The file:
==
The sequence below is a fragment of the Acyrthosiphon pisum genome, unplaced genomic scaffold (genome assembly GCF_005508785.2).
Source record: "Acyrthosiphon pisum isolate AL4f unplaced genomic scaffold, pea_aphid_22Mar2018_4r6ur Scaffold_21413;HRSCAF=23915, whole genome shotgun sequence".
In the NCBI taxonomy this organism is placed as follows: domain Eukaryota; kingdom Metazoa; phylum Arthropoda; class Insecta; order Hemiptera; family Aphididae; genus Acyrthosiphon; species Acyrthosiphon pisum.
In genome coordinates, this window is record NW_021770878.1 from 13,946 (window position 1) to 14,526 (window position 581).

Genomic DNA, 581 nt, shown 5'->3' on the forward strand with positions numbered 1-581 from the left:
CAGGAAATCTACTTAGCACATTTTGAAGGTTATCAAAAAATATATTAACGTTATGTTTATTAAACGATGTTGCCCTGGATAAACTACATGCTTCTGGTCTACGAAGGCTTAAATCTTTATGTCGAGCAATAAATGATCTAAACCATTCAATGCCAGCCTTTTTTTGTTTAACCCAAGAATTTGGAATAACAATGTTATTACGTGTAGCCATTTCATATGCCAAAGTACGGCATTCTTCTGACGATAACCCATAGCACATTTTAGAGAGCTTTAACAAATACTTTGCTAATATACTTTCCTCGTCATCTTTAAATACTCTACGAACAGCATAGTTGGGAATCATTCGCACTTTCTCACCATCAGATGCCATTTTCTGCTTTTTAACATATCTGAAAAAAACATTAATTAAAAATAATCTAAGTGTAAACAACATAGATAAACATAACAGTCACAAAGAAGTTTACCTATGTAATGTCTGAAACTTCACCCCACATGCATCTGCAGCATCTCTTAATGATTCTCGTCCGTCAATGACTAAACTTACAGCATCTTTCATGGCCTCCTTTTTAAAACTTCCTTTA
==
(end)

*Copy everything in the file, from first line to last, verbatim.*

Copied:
The sequence below is a fragment of the Acyrthosiphon pisum genome, unplaced genomic scaffold (genome assembly GCF_005508785.2).
Source record: "Acyrthosiphon pisum isolate AL4f unplaced genomic scaffold, pea_aphid_22Mar2018_4r6ur Scaffold_21413;HRSCAF=23915, whole genome shotgun sequence".
In the NCBI taxonomy this organism is placed as follows: domain Eukaryota; kingdom Metazoa; phylum Arthropoda; class Insecta; order Hemiptera; family Aphididae; genus Acyrthosiphon; species Acyrthosiphon pisum.
In genome coordinates, this window is record NW_021770878.1 from 13,946 (window position 1) to 14,526 (window position 581).

Genomic DNA, 581 nt, shown 5'->3' on the forward strand with positions numbered 1-581 from the left:
CAGGAAATCTACTTAGCACATTTTGAAGGTTATCAAAAAATATATTAACGTTATGTTTATTAAACGATGTTGCCCTGGATAAACTACATGCTTCTGGTCTACGAAGGCTTAAATCTTTATGTCGAGCAATAAATGATCTAAACCATTCAATGCCAGCCTTTTTTTGTTTAACCCAAGAATTTGGAATAACAATGTTATTACGTGTAGCCATTTCATATGCCAAAGTACGGCATTCTTCTGACGATAACCCATAGCACATTTTAGAGAGCTTTAACAAATACTTTGCTAATATACTTTCCTCGTCATCTTTAAATACTCTACGAACAGCATAGTTGGGAATCATTCGCACTTTCTCACCATCAGATGCCATTTTCTGCTTTTTAACATATCTGAAAAAAACATTAATTAAAAATAATCTAAGTGTAAACAACATAGATAAACATAACAGTCACAAAGAAGTTTACCTATGTAATGTCTGAAACTTCACCCCACATGCATCTGCAGCATCTCTTAATGATTCTCGTCCGTCAATGACTAAACTTACAGCATCTTTCATGGCCTCCTTTTTAAAACTTCCTTTA